While Cubs fans hugged with delight, there was only despair for the Indians, who now have gone longer than anyone without a crown. In the Indians’ previous World Series appearance, they were a double-play grounder from winning the 1997 title before losing Game 7 in 11 innings to the Marlins.
“It’s going to hurt. It hurts because we care, but they need to walk with their head held high because they left nothing on the field,” Francona said.
After defeating San Francisco and the Los Angeles Dodgers in the playoffs, Chicago became the first team to earn a title by winning Games 6 and 7 on the road since the 1979 Pittsburgh Pirates.
Dexter Fowler homered on Corey Kluber’s fourth pitch of the game, 23-year-old Javier Baez and the 39-year-old Ross—set to now retire—also went deep for the Cubs, who led 5-1 in the fifth inning and 6-3 in the eighth.
Chapman wound up with the win, and Montgomery got one out for his first save in the majors.
Bryan Shaw, who gave up a leadoff single to Kyle Schwarber in the 10th, took the loss in just the fourth Game 7 that went to extra innings.
Albert Almora Jr., pinch-running for Schwarber, alertly took second on Bryant’s long fly to centre. Rizzo was intentionally walked, and Zobrist slapped an opposite-field double past a diving third baseman Jose Ramirez. Montero singled to make it a two-run lead.
Then in the bottom half, Carl Edwards Jr. struck out Mike Napoli, Ramirez grounded out, Brandon Guyer walked and Davis hit an RBI single. Montgomery took over, and helped set off a wild celebration on Chicago’s North Side.
Cubs jumped on each other between the mound and second base, and their fans in the stands kept cheering.
Twenty-one other teams had won the World Series since Cubs last were champions. They reached the top again on the 39,466th day after Orval Overall’s three-hit shutout won the 1908 finale at Detroit in a game that took 1:24. At the time, Theodore Roosevelt was president, New Mexico, Arizona, Alaska and Hawaii were not yet states, and the first Ford Model T car was two weeks old.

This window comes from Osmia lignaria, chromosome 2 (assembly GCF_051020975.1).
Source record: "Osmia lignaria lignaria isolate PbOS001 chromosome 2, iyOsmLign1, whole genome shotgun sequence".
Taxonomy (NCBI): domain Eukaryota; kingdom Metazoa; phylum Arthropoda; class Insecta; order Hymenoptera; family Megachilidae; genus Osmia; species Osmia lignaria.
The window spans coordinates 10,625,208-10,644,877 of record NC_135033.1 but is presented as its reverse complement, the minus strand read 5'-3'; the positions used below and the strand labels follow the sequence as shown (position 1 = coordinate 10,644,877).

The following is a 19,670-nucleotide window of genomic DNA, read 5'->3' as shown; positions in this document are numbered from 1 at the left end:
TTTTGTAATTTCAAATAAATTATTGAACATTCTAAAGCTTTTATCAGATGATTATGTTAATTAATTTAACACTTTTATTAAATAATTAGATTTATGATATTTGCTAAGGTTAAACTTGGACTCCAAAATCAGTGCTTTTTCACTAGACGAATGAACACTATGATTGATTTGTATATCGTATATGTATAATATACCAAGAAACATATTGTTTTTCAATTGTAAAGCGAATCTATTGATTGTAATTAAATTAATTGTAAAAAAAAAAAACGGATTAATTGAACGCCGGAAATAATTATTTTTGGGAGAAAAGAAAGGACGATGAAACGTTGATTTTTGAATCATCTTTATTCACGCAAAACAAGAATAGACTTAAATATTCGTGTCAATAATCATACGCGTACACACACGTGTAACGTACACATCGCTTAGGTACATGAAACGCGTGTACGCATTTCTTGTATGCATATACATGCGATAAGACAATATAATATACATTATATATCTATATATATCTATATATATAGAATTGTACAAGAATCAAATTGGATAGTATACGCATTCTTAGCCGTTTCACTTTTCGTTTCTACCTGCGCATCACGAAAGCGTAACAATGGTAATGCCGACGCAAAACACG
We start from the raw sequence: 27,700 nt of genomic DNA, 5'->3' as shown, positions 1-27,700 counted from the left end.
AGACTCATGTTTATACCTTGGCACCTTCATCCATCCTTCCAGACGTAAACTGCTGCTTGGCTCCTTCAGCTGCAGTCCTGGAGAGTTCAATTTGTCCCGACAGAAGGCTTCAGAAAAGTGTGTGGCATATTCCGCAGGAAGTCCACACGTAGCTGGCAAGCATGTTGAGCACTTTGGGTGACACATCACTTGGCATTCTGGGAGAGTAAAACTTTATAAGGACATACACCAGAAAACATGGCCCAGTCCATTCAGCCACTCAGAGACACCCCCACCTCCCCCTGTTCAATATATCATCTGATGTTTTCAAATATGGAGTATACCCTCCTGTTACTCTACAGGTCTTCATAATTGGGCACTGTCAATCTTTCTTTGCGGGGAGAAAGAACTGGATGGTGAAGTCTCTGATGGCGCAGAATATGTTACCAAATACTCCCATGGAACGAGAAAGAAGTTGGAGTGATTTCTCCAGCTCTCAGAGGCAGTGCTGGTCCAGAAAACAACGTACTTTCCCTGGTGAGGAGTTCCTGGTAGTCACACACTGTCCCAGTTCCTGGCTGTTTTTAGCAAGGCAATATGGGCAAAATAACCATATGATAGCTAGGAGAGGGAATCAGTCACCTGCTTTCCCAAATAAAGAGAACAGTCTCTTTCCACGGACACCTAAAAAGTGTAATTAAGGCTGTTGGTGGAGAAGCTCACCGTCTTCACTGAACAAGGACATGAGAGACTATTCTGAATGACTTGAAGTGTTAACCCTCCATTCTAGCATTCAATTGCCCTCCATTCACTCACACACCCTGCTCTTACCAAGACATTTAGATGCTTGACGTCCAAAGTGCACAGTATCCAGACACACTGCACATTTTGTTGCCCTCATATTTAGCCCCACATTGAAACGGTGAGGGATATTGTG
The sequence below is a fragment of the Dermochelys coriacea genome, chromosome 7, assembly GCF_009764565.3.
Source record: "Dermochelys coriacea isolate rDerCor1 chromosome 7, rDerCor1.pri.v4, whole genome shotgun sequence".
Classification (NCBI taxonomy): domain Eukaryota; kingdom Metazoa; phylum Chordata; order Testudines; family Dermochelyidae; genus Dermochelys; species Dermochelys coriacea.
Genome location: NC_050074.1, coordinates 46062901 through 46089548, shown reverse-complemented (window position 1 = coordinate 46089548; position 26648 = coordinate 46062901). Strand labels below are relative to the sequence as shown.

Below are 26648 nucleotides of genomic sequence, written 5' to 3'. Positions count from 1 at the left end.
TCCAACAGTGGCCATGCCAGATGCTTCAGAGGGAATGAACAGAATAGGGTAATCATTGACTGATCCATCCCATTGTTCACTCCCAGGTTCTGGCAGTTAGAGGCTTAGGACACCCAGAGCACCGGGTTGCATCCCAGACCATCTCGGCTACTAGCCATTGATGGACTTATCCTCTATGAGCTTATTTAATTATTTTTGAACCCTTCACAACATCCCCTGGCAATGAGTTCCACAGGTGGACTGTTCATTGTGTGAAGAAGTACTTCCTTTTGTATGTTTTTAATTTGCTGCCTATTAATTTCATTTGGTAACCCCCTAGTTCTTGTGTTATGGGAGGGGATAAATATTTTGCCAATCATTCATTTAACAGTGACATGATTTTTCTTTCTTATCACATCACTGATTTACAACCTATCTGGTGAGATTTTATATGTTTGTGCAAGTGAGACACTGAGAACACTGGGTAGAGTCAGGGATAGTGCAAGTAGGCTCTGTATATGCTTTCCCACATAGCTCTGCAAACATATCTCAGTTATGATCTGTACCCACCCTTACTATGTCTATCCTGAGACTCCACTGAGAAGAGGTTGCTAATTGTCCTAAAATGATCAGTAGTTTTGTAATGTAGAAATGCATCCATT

The Cubs were last champions when Joe Tinker, Johnny Evers and Frank Chance won consecutive titles in 1907-08, until now the only ones in team history. The Cubbies had not even reached the Series since 1945.
This one was for Ernie Banks, Ferguson Jenkins, Ron Santo and Billy Williams, who never reached the post-season.
For Gabby Hartnett, Ryne Sandberg and Greg Maddux, whose October runs fell short.
For Lee Elia and the “nickle-dime people” who spent so many wind-swept afternoons in the Friendly Confines watching loss after loss.
For Bill Veeck, who planted ivy vines against Wrigley Field’s outfield walls.
For William Sianis, the Billy Goat Tavern owner said to have proclaimed when he was asked to leave Wrigley with his pet during the ’45 Series: “Them Cubs, they ain’t gonna win no more.”
For Steve Bartman, whose life was upended when he tried to catch a foul ball as the Cubs came apart in the 2003 playoffs.
And for Harry Caray, who promised viewers after the 1991 finale that “sure as God made green apples, someday the Chicago Cubs are going to be in the World Series.”
Maddon, hired before the 2015 season, won his first Series title after establishing a loose clubhouse that featured at times Warren the pink flamingo, Simon the magician and the motto: “Try not to suck.”
“It was just an epic battle,” Zobrist said. “Just blow for blow, everybody playing their heart out. The Indians never gave up, either, and I can’t believe we’re finally standing, after 108 years, finally able to hoist the trophy.”